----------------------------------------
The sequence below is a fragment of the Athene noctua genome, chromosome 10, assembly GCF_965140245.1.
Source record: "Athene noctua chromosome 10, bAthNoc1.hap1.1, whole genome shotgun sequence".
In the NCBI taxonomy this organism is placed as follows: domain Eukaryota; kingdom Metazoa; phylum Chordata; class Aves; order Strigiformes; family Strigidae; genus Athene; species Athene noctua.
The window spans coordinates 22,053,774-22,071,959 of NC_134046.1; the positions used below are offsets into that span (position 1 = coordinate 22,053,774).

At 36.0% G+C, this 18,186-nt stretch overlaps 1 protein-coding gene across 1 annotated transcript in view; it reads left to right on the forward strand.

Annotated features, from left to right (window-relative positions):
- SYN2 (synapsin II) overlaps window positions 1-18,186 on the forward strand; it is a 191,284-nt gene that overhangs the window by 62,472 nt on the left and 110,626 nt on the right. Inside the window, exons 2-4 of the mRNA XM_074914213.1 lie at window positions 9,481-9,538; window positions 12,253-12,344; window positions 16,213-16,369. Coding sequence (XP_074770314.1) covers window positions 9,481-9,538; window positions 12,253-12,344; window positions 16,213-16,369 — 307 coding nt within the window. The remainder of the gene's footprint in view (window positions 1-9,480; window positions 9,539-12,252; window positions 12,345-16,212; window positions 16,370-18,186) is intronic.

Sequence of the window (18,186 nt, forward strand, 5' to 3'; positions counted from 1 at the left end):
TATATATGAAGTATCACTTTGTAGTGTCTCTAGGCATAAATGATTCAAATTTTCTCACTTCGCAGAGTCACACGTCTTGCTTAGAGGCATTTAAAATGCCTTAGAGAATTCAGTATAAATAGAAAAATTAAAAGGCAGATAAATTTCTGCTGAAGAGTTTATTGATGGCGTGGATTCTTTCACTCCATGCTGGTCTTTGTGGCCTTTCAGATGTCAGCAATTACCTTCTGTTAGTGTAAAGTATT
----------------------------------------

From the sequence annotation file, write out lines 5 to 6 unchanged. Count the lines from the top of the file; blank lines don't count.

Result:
At 36.0% G+C, this 18,186-nt stretch overlaps 1 protein-coding gene across 1 annotated transcript in view; it reads left to right on the forward strand.

Annotated features, from left to right (window-relative positions):